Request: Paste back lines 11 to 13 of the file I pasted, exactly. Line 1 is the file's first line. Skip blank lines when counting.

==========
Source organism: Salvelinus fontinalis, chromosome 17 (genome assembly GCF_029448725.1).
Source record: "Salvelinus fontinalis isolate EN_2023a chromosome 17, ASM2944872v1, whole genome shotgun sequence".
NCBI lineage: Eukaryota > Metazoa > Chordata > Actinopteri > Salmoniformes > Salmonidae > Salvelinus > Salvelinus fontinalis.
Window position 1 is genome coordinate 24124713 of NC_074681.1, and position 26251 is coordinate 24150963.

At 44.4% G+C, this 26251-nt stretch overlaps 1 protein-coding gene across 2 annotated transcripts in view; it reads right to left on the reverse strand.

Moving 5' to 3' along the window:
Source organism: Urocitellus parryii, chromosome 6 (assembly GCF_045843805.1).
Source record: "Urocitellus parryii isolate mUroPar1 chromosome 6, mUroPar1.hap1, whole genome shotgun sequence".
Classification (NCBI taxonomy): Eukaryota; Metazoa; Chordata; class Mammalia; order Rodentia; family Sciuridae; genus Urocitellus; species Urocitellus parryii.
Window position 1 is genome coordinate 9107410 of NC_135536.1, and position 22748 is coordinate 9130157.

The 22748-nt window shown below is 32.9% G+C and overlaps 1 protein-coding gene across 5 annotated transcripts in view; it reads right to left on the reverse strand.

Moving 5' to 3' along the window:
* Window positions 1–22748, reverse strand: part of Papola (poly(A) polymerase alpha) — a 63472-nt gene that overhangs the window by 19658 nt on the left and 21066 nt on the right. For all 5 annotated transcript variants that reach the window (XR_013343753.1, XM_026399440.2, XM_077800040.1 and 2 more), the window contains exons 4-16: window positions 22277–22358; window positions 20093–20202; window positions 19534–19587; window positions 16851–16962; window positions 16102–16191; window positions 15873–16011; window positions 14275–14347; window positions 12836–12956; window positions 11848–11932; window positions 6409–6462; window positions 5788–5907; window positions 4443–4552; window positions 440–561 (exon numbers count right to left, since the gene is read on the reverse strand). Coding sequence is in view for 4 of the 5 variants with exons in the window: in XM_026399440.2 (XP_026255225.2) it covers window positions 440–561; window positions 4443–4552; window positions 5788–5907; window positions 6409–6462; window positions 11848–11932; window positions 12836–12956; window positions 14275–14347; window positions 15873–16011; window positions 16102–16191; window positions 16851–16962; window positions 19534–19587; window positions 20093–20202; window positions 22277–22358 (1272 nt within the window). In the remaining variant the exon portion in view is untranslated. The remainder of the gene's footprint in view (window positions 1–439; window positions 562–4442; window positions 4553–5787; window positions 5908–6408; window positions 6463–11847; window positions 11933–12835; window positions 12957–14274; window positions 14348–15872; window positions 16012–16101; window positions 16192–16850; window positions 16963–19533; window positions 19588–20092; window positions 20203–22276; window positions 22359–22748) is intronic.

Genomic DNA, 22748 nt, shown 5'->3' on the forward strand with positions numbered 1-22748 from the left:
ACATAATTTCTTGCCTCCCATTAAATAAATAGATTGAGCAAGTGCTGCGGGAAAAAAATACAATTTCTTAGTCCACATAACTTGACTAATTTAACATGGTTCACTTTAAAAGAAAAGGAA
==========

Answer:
The 22748-nt window shown below is 32.9% G+C and overlaps 1 protein-coding gene across 5 annotated transcripts in view; it reads right to left on the reverse strand.

Moving 5' to 3' along the window:
* Window positions 1–22748, reverse strand: part of Papola (poly(A) polymerase alpha) — a 63472-nt gene that overhangs the window by 19658 nt on the left and 21066 nt on the right. For all 5 annotated transcript variants that reach the window (XR_013343753.1, XM_026399440.2, XM_077800040.1 and 2 more), the window contains exons 4-16: window positions 22277–22358; window positions 20093–20202; window positions 19534–19587; window positions 16851–16962; window positions 16102–16191; window positions 15873–16011; window positions 14275–14347; window positions 12836–12956; window positions 11848–11932; window positions 6409–6462; window positions 5788–5907; window positions 4443–4552; window positions 440–561 (exon numbers count right to left, since the gene is read on the reverse strand). Coding sequence is in view for 4 of the 5 variants with exons in the window: in XM_026399440.2 (XP_026255225.2) it covers window positions 440–561; window positions 4443–4552; window positions 5788–5907; window positions 6409–6462; window positions 11848–11932; window positions 12836–12956; window positions 14275–14347; window positions 15873–16011; window positions 16102–16191; window positions 16851–16962; window positions 19534–19587; window positions 20093–20202; window positions 22277–22358 (1272 nt within the window). In the remaining variant the exon portion in view is untranslated. The remainder of the gene's footprint in view (window positions 1–439; window positions 562–4442; window positions 4553–5787; window positions 5908–6408; window positions 6463–11847; window positions 11933–12835; window positions 12957–14274; window positions 14348–15872; window positions 16012–16101; window positions 16192–16850; window positions 16963–19533; window positions 19588–20092; window positions 20203–22276; window positions 22359–22748) is intronic.